It's just a few days to go before the Milton Keynes System Open, here in the UK, and this last weekend hosted a 100-player event local to me that made a perfect ground for a lot of players to practice: the Sith Taker Open.

The Sith Takers are a team based in Element Games in Stockport, and you may well be familiar with them from their podcast and Twitch streaming.  This Open was their first time hosting a big annual event of their own (althoughElement Games has previously hosted other events like the Nerf Herder Open) and the Sith Taker Open had been in the calendar for a long time.  Certainly longer than the Milton Keynes System Open which then dropped right on their doorstep 7 days later!

The Sith Taker Open was Extended format while the System Open is going to be the first big event for the brand new Hyperspace format and that's thrown a lot of players plans out the window..  Ordinarily you wouldn't voluntarily restrict your options by flying Hyperspace in an Extended event but with the opportunity for some much-needed list practice ahead of the System Open I knew a lot of the top players were planning on running Hyperspace lists just to get some reps in.

I was on the fence.  I've got a Hyperspace list that I really like and I know is locked in for the System Open and getting some games with it would be good.  But I also know that there's stuff in Extended it would be very sad to see (Crack Shot alone is a problem).  I spent the last two weeks before the Sith Taker Open wobbling backwards and forwards on what list to take before ultimately settling on taking an Extended squad.  If it was good and I did well then my decision was a good one, and if it was rubbish and I did badly then I'd just drop out and play Hyperspace side events to practice for Milton Keynes anyway.

I went with a complete wildcard: the YOLO Sloane Swarm!
  • Scarif Base Pilot (TIE Reaper) - Admiral Sloane
  • Alpha Squadron Pilot (TIE Interceptor)
  • Alpha Squadron Pilot (TIE Interceptor)
  • Academy Pilot (TIE Fighter)
  • Academy Pilot (TIE Fighter)
  • Academy Pilot (TIE Fighter)
  • Academy Pilot (TIE Fighter)

Before the January points changes came into effect this squad cost 210pts and simply wasn't possible.  The main thing that's changed is that you can now afford to bring in two TIE Interceptors in place of basic TIE Fighters.  I love a TIE Interceptor or two and I had a couple of practice games with this swarm that I really enjoyed - the only problem was I spent 3 hours humming the Imperial March on an endless loop while I did so!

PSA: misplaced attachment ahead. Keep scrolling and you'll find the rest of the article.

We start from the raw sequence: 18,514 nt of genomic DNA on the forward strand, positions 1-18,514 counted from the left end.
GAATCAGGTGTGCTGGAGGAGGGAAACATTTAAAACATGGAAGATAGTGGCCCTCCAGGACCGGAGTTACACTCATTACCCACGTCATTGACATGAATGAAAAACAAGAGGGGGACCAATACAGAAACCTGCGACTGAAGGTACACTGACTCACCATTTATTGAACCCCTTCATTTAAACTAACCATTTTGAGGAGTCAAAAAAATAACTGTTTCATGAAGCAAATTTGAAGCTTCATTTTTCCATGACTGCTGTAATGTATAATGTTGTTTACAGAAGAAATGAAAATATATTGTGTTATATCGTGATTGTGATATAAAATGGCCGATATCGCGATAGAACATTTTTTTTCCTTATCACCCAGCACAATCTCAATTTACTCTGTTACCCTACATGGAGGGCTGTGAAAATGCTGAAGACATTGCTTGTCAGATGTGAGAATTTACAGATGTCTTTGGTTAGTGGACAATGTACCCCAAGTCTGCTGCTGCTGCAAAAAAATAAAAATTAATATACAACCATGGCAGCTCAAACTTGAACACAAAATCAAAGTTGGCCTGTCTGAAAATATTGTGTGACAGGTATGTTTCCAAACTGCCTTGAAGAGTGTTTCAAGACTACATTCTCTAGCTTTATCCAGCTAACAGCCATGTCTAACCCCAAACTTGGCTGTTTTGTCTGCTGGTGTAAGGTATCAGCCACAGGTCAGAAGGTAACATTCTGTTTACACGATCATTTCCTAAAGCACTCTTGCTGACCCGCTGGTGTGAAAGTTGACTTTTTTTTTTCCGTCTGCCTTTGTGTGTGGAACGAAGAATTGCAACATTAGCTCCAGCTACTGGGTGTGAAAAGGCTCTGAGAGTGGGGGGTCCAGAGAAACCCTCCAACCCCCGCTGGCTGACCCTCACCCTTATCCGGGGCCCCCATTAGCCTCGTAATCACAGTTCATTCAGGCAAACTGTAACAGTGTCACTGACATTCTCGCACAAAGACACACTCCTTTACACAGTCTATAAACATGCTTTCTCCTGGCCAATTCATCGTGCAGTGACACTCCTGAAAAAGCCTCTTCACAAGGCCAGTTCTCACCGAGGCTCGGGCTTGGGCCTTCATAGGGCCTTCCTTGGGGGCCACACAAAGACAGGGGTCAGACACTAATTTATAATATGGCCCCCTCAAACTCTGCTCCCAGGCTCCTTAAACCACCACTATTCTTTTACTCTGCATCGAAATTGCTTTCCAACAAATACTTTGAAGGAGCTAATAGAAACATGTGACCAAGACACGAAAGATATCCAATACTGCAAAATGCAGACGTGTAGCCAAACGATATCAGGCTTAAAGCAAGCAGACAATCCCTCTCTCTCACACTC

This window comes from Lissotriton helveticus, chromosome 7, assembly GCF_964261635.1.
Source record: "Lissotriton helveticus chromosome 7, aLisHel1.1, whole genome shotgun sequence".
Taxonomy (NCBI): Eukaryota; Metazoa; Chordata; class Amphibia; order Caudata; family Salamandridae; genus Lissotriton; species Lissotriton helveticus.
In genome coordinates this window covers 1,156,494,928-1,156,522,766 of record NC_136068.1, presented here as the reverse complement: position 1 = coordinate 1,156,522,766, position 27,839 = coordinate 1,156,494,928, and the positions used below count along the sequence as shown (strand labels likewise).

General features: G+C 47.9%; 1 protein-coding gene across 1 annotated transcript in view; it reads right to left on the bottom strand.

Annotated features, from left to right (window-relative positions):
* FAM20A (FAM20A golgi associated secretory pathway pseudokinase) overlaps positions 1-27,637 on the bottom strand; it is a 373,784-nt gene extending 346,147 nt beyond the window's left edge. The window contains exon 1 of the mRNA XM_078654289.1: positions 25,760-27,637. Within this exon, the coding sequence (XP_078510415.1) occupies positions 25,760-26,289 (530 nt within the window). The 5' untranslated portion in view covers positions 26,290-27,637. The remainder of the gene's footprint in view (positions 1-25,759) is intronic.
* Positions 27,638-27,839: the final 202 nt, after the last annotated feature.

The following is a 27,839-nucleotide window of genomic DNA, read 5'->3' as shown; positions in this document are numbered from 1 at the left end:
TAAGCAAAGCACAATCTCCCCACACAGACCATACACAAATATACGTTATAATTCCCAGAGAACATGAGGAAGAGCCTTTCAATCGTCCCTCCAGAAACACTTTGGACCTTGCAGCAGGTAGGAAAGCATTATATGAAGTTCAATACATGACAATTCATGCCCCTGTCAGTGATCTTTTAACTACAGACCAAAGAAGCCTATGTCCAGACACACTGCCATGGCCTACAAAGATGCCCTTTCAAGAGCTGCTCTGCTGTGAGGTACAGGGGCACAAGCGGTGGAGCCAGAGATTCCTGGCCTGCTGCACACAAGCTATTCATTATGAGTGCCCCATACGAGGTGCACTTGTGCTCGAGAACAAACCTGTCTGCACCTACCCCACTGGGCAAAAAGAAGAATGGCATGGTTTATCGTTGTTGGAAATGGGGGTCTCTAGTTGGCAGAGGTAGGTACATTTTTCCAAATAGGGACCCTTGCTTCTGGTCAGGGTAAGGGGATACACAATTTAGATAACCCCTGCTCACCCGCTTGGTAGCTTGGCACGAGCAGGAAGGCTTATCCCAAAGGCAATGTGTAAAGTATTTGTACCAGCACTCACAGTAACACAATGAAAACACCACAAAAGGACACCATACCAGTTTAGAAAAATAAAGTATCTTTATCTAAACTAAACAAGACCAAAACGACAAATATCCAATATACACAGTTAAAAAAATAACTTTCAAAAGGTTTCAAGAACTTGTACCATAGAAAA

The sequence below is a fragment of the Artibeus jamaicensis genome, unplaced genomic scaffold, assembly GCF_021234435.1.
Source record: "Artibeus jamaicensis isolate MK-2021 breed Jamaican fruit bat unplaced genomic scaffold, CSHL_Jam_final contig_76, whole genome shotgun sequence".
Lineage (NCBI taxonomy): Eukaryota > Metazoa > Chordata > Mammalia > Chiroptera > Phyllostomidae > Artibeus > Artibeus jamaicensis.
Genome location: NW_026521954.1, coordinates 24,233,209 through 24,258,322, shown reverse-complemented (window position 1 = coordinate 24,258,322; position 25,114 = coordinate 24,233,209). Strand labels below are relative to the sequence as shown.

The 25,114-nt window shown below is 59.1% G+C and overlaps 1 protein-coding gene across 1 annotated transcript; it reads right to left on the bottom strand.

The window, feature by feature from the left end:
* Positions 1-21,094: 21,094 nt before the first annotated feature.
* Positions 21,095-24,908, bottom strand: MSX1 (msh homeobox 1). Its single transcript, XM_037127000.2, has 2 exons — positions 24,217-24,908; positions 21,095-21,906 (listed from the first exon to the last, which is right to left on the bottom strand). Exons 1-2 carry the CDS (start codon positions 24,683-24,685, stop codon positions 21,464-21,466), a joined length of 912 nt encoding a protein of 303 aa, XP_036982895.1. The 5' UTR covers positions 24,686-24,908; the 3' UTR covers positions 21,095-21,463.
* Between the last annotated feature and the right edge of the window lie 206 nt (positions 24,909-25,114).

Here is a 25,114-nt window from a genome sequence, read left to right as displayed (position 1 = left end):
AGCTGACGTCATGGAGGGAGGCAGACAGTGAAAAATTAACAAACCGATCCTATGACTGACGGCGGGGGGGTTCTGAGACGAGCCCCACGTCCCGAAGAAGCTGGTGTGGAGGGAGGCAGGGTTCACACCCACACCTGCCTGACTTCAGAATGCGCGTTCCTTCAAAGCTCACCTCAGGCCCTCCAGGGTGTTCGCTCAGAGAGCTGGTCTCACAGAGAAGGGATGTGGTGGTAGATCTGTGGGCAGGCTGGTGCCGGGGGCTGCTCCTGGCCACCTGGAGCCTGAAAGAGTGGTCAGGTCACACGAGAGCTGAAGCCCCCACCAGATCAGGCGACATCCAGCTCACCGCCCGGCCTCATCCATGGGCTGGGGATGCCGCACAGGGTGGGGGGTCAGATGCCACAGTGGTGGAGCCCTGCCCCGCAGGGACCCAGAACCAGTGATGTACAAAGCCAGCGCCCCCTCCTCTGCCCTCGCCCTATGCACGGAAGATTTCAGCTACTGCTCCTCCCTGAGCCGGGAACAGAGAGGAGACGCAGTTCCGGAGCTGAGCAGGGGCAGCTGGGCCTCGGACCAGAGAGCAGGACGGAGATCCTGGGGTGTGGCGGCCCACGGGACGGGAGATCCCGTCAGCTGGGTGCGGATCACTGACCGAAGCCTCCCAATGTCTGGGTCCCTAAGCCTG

The only problem is that I've never been a Sloane fan.  I don't think I've ever used her before and any time I've sat across the table from a Sloane Swarm I've been able to deal with it pretty easily.  Although it looked great, and although I'd played a couple of quick test games and really enjoyed them, I had the lingering suspicion that Admiral Sloane was actually just a bit rubbish.

That's the YOLO bit.  We were going in, and we were going in full throttle... let's see how I got on!


So, who the hell is Admiral Sloane anyway?

Well there's an annoyingly voice-overed video here that explains it more fully, but in brief she's an Imperial officer whose story bridges the gap between the Battle of Endor and The Force Awakens.  Sloane was fighting at Endor then led some of the Imperial remnants in the decades that followed, tangling with the likes of Kanan Jarrus and Norra Wexley through her career.  

Ultimately she went on to serve with General Hux's dad, Brendol Hux, as the fledgling First Order was being assembled, and even helped raise the little ginger traitor Armitage Hux.

So there you have it.  


ROUND ONE - Jason Denton
Darth Vader, Maarek Stele, Major Vermeil

Jason is also known as the man behind Enigma Wargaming's fantastic repaints, and he's also proven no slouch on the X-Wing table in the past.  For the Sith Taker Open he had defaulted back to an old favourite, bringing Darth Vader, Maarek Stele and Captain Vermeil with Emperor Palpatine on board.  It's a squad he knows really well but as we set up to play I wasn't too scared of it and figured it fit into the sort of bracket of ships that would really hate the amount of red dice and red stress tokens that my swarm kicked out.  I was pretty sure I would win this one.

I really didn't expect Major Vermeil to be getting quite so aggro into the face of my swarm!
Expectations did not match reality and I started round two in the loser's bracket.  This happened for three main reasons:
A closer look at Jason's awesome Darth Vader

1) Jason knows his list inside out and flew it really well.  He knows why all the pieces are there and has flown it dozens and dozens of times so he knows exactly what it needs to do to win.  He also made some great decisions that threw me off - he came in hard and jousted my swarm.  I think that's the right decision but it left Vader double stressed after killing a TIE and with a debris cloud sitting in the way of all his blue maneuvers.  My TIEs closed in for what looked like an easy kill next turn but Jason calmly flew Vader straight over the debris and out the other side, collecting a third stress token.  The next turn he blasted Vader straight over an asteroid and Afterburner-boosted out into open space well away from my TIEs where he could take the time to destress.